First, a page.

"It hovers in dark corners
before the lights are turned on,
     it shakes sleep from its eyes
     and drops from mushroom gills,
          it explodes in the starry heads
          of dandelions turned sages,
               it sticks to the wings of green angels
               that sail from the tops of maples.

It sprouts in each occluded eye
of the many-eyed potato,
     it lives in each earthworm segment
     surviving cruelty,
          it is the motion that runs
          from the eyes to the tail of a dog,
               it is the mouth that inflates the lungs
               of the child that has just been born.

It is the singular gift
we cannot destroy in ourselves,
the argument that refutes death,
the genius that invents the future,
all we know of God.

It is the serum which makes us swear
not to betray one another;
it is in this poem, trying to speak."

Hope" by Lisel Mueller from Alive Together. © Louisiana State University Press, 1996

Hope is a loving commodity that we are called to share and believe in until our dying breath. Those who lose hope, die. Those who have it, live. Hope can be in just a simple package, hope to have the courage to live through the day and make a difference, or it can be a larger hope of doing the absolutely impossible. The movie Hoosiers is about that seemingly impossible hope. It is about a small town high school basketball team with eight players who go on the win the state championship in 1952 in Indianapolis, Indiana, a major basketball state.  I identify with this hope because I grew up in a small town in Virginia with less than 200 in my high school and only 33 in my graduating class. Our school basketball team, the West Point Pointers did go on the win the state championship the year my younger brother was on the team.  The movie, Hoosiers, came out in 1986, and the next year I asked all my children and my husband to take me with them to see the movie on my birthday. That night each of our three children and my husband made a dish for an amazing birthday dinner at our home before we piled into our car to go to the movie theater. I cried throughout the whole movie that night and cried again this morning, as I always do, whenever I see Hoosiers. The movie still teaches me and moves me so deeply. It is certainly about hope in the impossible, when the small voice can speak out to be heard over the conventional large voice. For me, it also is a way to go back into my memory book and feel the love of my family as I did at that dinner and at the movie theater on my birthday.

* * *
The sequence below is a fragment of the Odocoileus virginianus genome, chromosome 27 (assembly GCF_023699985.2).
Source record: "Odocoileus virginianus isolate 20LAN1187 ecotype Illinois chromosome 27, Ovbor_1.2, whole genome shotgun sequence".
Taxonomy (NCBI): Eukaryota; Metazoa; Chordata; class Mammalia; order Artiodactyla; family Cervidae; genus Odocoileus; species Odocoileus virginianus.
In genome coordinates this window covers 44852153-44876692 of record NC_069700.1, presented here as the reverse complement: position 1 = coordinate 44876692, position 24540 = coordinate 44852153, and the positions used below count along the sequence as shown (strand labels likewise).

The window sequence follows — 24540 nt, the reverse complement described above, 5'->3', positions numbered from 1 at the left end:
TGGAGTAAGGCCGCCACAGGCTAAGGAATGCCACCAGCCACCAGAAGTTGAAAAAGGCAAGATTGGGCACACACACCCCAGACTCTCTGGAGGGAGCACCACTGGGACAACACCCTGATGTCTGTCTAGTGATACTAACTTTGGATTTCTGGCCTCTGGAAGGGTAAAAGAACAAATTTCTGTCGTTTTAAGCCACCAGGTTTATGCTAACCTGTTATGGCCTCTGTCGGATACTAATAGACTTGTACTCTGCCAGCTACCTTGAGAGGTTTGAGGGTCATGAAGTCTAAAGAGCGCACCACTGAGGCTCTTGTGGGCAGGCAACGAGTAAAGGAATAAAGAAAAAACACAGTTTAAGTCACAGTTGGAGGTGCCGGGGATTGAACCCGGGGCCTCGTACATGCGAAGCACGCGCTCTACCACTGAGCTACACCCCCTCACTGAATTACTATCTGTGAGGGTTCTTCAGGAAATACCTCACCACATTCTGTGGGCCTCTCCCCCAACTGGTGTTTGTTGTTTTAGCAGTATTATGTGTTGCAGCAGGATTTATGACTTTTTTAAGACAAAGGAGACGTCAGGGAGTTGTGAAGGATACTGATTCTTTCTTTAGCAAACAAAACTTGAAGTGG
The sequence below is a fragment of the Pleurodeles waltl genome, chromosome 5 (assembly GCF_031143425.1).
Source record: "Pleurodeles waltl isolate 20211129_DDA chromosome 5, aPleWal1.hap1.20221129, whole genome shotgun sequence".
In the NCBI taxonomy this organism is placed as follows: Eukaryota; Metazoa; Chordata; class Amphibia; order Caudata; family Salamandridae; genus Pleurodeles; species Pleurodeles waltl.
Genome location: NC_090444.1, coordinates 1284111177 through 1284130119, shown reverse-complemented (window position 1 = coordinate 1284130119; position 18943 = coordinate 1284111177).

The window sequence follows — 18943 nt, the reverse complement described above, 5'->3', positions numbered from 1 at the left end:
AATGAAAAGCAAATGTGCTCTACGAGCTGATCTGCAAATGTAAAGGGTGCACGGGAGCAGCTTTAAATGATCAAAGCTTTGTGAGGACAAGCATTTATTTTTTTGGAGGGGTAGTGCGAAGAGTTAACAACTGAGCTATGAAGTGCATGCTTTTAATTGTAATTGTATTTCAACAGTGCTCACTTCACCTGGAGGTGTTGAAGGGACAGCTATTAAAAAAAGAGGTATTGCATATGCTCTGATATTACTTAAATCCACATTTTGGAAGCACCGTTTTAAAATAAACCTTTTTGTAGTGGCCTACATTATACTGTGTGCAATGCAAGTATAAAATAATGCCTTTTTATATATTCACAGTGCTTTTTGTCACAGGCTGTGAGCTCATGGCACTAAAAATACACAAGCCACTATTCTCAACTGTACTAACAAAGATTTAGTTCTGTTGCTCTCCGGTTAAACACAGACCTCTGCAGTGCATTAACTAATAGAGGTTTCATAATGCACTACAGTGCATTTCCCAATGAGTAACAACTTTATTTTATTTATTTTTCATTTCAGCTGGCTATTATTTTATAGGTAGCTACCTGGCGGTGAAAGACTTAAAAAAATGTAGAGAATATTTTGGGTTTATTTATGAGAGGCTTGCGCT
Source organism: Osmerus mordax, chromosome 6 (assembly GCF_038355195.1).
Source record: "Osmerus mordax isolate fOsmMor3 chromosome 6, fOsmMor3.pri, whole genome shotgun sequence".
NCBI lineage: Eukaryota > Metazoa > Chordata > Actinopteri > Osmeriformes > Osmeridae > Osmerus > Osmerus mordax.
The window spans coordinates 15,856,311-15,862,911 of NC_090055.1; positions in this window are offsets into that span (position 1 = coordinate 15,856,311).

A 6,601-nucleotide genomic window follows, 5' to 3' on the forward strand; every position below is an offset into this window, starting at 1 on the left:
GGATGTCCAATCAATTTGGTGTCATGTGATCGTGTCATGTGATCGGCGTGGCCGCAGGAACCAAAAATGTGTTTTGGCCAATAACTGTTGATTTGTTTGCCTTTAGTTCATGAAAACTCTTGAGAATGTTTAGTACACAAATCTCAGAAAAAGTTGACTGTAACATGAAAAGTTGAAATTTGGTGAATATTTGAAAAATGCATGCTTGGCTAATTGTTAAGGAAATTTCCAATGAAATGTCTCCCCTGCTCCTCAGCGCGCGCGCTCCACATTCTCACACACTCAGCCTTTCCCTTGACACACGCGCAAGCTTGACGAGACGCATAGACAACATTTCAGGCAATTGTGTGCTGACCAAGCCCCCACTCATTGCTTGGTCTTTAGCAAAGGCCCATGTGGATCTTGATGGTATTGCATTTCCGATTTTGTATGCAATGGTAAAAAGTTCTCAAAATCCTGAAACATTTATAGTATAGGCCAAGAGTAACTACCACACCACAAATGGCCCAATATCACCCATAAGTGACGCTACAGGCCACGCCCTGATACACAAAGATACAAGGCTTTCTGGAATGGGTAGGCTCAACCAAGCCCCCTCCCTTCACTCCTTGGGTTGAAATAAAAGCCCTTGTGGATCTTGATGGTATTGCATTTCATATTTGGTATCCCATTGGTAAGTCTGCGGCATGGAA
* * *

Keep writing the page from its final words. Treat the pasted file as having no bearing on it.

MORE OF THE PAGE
The father of one of the Hickory players in the movie, Reverend Doty, is a minister who always prays before the game with the team. His prayer before the final game for the state championship includes the story of David and Goliath. My hope is that in my lifetime I have had the courage not to be afraid to go up against the Goliaths in my life. I know sometimes I have, and sometimes I have not. Most of the time the result is not like David’s, but there is something even more powerful about knowing we tried and in some way made a difference instead of staying quietly on the sidelines or not trying.

That birthday and that movie taught me another lesson. A spiritual friend, Peggy Hays, had suggested to me to tell my family exactly what I wanted for my birthday instead of “hoping” they would read my mind and do what I “hoped” for them to do. So, I told them about the dinner and the movie and it has become the birthday I will always remember. The lesson for me is to share with others my hopes and dreams instead of asking them to read my mind.

Joanna             joannaseibert.com